Written by KURA Writer- Rylee Nelson
High blood pressure is a common health condition many people live with, and some may not even know they have it. High blood pressure can occur in younger people, but the risk increases after age 45 (Jaret, 2021). It can be dangerous if high blood pressure is left untreated, so it’s important to understand what it is and why you should regularly monitor it along with living a healthy lifestyle.
Two numbers are reported on a blood pressure reading; the first is systolic, the higher number, and the second is diastolic, which is the smaller number. Both numbers are measured as the force of blood against the artery walls. Systolic is the pressure as the heart pumps blood to the rest of the body, and diastolic is the pressure as the heart rests and fills back up with blood (McDermott, 2019).
In the image above, the meter says the person’s blood pressure is 152/73. 152 is the systolic number, and 73 is the diastolic number. The high blood pressure guideline for older adults is anything above 130/80 mm Hg (WebMD, 2023). If you get a reading over that range once, it’s not very concerning. However, if you consistently get high readings, you should discuss it with your healthcare provider. Your provider may have different guidelines for your blood pressure numbers based on your personal medical needs. Knowing your blood pressure and regularly monitoring it can allow you to detect any changes and help you receive the proper care and instructions from your doctor.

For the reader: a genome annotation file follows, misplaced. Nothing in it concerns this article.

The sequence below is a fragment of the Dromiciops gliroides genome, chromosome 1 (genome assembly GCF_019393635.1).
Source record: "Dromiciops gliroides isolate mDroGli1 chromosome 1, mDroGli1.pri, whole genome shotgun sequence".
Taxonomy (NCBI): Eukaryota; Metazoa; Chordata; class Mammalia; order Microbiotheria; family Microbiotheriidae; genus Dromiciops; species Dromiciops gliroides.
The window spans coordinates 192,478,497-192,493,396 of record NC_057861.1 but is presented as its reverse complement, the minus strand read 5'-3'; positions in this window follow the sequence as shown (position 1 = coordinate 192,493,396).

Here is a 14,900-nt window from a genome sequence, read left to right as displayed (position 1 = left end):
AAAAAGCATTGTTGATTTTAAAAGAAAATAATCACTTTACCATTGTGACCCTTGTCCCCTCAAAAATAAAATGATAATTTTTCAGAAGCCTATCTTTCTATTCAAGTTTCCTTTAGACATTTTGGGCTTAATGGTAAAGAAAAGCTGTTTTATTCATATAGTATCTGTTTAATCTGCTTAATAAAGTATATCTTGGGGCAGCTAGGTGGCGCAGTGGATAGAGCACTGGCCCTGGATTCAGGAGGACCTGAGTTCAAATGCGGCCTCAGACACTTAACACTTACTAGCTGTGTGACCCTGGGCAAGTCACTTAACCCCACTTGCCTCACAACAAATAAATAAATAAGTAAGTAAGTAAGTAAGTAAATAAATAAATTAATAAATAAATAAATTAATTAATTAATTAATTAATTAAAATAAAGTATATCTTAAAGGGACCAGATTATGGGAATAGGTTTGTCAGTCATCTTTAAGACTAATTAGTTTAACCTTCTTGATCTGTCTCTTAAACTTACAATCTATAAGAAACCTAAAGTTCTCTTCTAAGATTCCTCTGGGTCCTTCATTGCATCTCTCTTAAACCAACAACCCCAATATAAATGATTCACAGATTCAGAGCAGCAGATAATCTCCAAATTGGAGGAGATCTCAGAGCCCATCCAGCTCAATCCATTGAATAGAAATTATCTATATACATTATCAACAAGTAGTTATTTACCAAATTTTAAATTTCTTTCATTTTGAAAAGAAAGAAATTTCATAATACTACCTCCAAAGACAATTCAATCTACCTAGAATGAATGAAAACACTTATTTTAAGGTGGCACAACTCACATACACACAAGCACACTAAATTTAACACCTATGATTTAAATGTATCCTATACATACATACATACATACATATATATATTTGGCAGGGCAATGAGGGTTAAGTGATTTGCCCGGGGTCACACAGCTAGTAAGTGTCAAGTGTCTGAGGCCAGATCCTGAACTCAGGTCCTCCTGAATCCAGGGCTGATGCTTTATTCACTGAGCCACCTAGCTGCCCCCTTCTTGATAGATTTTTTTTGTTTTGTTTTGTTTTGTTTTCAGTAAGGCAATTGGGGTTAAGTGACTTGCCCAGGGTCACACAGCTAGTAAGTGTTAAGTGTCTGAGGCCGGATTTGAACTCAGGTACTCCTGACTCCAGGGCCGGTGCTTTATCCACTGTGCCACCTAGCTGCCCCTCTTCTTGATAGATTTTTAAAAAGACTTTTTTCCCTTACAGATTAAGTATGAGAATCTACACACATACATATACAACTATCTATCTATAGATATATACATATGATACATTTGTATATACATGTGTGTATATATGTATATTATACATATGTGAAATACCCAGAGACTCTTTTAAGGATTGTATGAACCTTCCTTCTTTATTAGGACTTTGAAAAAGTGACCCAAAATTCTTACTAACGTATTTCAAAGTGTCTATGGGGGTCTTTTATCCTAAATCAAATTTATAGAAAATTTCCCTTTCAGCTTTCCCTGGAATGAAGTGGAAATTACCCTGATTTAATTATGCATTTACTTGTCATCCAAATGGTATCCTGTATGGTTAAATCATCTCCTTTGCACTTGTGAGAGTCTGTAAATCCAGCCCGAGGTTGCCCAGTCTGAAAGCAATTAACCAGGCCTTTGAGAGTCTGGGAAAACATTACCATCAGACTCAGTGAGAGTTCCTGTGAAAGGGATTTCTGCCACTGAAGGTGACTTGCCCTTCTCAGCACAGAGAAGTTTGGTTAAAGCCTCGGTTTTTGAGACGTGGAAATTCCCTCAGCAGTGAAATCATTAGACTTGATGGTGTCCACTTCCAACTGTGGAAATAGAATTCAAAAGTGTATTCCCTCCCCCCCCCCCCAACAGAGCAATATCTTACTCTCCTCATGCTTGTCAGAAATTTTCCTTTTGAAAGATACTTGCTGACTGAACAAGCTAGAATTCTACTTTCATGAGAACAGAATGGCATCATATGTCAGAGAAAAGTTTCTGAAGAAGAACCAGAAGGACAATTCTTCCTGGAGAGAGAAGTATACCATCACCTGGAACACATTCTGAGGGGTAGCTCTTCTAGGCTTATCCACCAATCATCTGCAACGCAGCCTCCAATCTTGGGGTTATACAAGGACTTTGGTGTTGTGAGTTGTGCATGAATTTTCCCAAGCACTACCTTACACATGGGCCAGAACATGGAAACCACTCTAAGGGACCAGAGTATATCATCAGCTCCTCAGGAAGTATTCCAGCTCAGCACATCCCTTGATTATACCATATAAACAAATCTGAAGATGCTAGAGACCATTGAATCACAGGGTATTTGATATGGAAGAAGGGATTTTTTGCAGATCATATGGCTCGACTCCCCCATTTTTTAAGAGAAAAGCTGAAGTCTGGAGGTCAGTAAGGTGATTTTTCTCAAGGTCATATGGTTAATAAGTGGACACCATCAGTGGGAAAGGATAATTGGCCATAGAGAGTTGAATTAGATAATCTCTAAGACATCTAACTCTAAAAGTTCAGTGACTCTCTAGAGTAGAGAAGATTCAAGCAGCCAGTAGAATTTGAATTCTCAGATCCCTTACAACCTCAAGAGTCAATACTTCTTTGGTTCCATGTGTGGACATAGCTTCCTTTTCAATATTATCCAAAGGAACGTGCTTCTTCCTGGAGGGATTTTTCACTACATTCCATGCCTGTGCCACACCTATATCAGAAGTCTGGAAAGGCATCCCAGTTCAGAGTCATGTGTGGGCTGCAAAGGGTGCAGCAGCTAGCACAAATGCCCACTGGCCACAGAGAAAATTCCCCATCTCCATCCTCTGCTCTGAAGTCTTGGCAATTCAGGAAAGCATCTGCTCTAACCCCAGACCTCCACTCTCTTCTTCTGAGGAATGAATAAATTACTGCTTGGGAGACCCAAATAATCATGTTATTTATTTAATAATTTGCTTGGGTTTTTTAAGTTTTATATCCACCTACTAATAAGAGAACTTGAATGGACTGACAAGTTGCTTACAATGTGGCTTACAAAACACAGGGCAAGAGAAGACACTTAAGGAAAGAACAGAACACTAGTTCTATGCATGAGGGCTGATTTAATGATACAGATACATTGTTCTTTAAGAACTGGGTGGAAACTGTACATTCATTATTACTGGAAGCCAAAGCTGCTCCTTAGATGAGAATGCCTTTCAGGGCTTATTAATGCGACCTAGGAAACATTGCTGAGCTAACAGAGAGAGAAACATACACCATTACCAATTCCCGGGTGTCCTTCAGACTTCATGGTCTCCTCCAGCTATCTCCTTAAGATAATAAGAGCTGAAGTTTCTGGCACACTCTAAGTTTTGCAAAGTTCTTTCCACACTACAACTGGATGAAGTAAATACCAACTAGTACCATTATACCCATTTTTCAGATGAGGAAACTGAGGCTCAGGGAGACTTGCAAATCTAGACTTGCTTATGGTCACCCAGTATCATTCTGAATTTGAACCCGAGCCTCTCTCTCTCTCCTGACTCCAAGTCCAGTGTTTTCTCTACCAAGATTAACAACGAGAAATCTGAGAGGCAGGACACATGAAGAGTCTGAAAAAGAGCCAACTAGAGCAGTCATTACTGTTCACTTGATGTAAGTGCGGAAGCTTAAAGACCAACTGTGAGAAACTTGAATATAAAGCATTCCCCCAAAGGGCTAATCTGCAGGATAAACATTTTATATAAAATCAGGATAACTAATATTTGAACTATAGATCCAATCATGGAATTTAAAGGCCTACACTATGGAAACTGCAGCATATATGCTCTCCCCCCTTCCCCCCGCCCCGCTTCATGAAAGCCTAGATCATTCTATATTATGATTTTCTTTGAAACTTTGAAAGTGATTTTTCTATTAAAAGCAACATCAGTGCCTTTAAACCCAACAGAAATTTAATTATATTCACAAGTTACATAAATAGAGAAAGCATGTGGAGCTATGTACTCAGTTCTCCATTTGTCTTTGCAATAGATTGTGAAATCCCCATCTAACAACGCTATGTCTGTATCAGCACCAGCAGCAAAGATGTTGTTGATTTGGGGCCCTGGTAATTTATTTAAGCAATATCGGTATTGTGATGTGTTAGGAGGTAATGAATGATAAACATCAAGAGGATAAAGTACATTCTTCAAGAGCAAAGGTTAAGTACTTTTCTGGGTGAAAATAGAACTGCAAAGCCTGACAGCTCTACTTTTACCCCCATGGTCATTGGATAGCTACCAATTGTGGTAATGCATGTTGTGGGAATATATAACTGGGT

Jaret, P. (2021, September 17). High Blood Pressure. WebMD. Retrieved May 5, 2023, from https://www.webmd.com/hypertension-high-blood-pressure/guide/high-blood-pressure#:~:text=Typically%2C%20blood%20pressure%20increases%20with,blood%20pressure%20also%20increases%20risk.
McDermott, A. (2019, March 8). Diastole vs. systole: Guide to Blood Pressure. Healthline. Retrieved May 5, 2023, from https://www.healthline.com/health/diastole-vs-systole#TOC_TITLE_HDR_1
WebMD. (2023, April 7). What to Know About the New Normal Blood Pressure for Older Adults. WebMD. Retrieved May 5, 2023, from https://www.webmd.com/healthy-aging/what-to-know-about-new-normal-blood-pressure-for-older-adults